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Understanding No Debt Payouts For B.C. Mortgage Brokers

04/07/2017 12:38 EDT
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Modern apartment buildings in British Columbia, Canada

There are times I ask myself whether anyone actually knows what a mortgage broker does. Unlike some professions, you don't need us...well, until you do. Being a broker comes with a great deal of responsibility as we deal directly with your finances and third party debts. But a new amendment is seeking to make a change to this.

By license, mortgage brokers are legally entitled to lend money secured by a mortgage; regardless of whether it is their own or comes from another party. As a result, during a refinance/renewal, if there is enough equity a mortgage broker typically looks into whether their client has any outstanding debts and, if so, will pay them off and include the debt into the borrower's mortgage.

There are a lot of advantages in consolidating debt including lower overall payments, less interest paid and larger monthly cash flow just to name a few. However, a letter sent to the Attorney General in August by the Canadian Mortgage Brokers Association cited these proposed amendments to the Business Practices and Consumer Protection Act (BPCPA), saying they have created "a new licensing regime for 'debt repayment agents'."

In a nutshell, the letter goes on to note that as a result of the amendment, the services of debt repayment agents overlap with debt consolidation services typically provided by mortgage brokers.

It is prudent here to note that these "debt repayment agents" would be a new licensing category. By that measure, the real concern for the future is that mortgage brokers may not be allowed to represent borrowers who have third party debt, or arrange for this debt to be consolidated.

As put forward by the CMBA, mortgage brokers are seen as a keen eye working on behalf of the borrower to help manage their debt responsibly, as well as warding off foreclosure and collection, while working to improve the credit score of their clients. Not only will this new amendment complicate things for many homeowners trying to consolidate their debt, it could represent just one more expense in an already long list.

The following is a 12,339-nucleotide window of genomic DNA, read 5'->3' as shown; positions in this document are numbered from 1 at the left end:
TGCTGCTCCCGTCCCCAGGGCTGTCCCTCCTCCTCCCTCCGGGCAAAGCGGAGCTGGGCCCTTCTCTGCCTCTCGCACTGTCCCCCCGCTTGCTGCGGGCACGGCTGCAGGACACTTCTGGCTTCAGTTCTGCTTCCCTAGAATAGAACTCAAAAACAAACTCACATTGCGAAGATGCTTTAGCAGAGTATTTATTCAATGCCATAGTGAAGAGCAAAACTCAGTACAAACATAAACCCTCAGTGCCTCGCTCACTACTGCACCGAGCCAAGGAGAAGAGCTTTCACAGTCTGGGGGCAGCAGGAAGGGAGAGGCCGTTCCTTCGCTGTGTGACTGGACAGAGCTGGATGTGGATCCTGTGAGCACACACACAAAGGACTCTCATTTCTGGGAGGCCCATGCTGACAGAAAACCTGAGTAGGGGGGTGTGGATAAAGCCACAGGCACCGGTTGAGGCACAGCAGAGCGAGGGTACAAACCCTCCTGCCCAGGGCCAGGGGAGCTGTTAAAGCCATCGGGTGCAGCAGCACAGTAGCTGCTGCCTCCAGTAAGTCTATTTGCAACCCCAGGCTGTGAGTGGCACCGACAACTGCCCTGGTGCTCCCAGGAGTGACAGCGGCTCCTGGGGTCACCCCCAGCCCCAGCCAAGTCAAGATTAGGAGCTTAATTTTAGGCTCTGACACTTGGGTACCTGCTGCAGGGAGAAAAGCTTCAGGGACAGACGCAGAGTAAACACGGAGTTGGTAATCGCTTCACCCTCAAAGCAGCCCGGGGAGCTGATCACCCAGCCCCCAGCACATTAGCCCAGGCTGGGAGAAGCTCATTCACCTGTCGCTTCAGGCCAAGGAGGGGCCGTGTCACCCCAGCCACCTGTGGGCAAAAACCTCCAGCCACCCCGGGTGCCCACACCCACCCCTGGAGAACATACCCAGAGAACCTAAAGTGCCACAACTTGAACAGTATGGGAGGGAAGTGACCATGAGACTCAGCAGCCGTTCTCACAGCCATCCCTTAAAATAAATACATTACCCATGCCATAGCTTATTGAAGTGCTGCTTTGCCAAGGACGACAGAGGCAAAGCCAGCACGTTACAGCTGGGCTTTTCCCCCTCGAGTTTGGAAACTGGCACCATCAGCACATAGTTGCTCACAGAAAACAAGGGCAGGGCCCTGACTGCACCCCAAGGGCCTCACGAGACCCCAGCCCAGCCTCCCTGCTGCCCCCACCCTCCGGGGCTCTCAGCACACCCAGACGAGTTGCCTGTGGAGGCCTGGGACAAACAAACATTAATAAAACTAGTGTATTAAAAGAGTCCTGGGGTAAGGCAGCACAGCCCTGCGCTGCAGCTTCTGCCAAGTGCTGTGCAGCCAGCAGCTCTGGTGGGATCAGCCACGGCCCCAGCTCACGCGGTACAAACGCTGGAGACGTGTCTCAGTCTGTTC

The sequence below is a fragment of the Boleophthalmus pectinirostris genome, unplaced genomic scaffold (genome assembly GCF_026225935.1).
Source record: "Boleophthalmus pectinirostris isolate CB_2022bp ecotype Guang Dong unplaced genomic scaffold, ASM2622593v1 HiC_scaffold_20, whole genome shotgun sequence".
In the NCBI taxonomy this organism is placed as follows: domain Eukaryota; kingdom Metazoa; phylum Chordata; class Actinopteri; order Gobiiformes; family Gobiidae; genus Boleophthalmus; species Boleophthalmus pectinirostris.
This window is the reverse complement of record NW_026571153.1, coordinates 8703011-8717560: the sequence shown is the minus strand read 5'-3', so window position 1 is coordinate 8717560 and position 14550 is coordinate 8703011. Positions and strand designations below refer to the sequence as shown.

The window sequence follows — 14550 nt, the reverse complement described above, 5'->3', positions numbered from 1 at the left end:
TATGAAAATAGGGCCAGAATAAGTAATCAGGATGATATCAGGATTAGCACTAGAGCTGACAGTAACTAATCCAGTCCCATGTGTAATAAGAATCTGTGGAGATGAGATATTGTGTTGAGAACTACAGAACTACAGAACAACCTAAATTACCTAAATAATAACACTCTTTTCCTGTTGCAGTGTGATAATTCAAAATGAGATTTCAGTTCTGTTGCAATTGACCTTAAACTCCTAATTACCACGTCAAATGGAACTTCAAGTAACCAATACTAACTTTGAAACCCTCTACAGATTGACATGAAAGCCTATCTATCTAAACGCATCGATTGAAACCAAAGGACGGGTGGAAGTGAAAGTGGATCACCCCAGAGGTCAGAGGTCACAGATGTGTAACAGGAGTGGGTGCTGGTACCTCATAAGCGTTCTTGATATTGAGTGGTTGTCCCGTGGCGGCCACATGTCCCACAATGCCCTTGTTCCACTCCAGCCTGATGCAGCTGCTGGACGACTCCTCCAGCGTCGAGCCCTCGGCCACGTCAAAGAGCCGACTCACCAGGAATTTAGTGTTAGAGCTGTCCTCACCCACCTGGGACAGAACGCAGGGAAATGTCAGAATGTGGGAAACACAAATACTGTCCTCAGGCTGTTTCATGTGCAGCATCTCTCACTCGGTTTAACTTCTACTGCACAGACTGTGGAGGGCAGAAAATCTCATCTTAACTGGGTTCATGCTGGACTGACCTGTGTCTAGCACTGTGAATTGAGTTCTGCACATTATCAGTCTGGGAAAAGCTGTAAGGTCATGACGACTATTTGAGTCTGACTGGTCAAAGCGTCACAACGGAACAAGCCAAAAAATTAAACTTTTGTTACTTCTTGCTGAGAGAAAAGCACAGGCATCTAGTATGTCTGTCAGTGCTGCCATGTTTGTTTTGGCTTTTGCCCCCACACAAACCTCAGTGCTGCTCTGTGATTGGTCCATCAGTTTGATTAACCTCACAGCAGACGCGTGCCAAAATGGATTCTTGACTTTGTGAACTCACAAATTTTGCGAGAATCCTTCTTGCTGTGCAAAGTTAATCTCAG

Since mortgage brokers can reach out to 30 or more lenders, for those involved in a renewal we work to craft the best possible mortgage for each client and find whatever opportunity exists to consolidate their debt. With the price of housing continuing to climb, I've found that more and more of my own clients are keen to take advantage of refinancing. I have also had cases where a client has no outstanding debt but is eager to have access to equity. Our solution is usually to refinance, often adding in a home equity line of credit for access to additional funds when needed.

Although this type of scenario isn't exactly consolidating debt, I've found that most people include their car or student loan and any outstanding credit card debt into the refinancing. The benefits can be significant. Mortgage are almost always lower, this change would free up cash flow and allows borrowers to either contribute more liquid to their savings or pay down their mortgage faster as they are already used to the higher monthly amounts. Overall, their cost is almost always less than what they had been paying beforehand and the worries of living paycheque to paycheque becomes a thing of the past.

Like so many things related to money, much of what we do can at first seem counterintuitive to our clients. But in the long run, becoming a savvy investor is a long and winding road; and I include refinancing, mortgages and the experience of carrying debt in this category. Personally, I have helped clients consolidate their debt and free up enough cash flow to have a healthy amount of savings. I know from experience that nothing replaces having a trustworthy professional to help walk you through the process. And for the sake of all those in BC, let's hope it stays that way.

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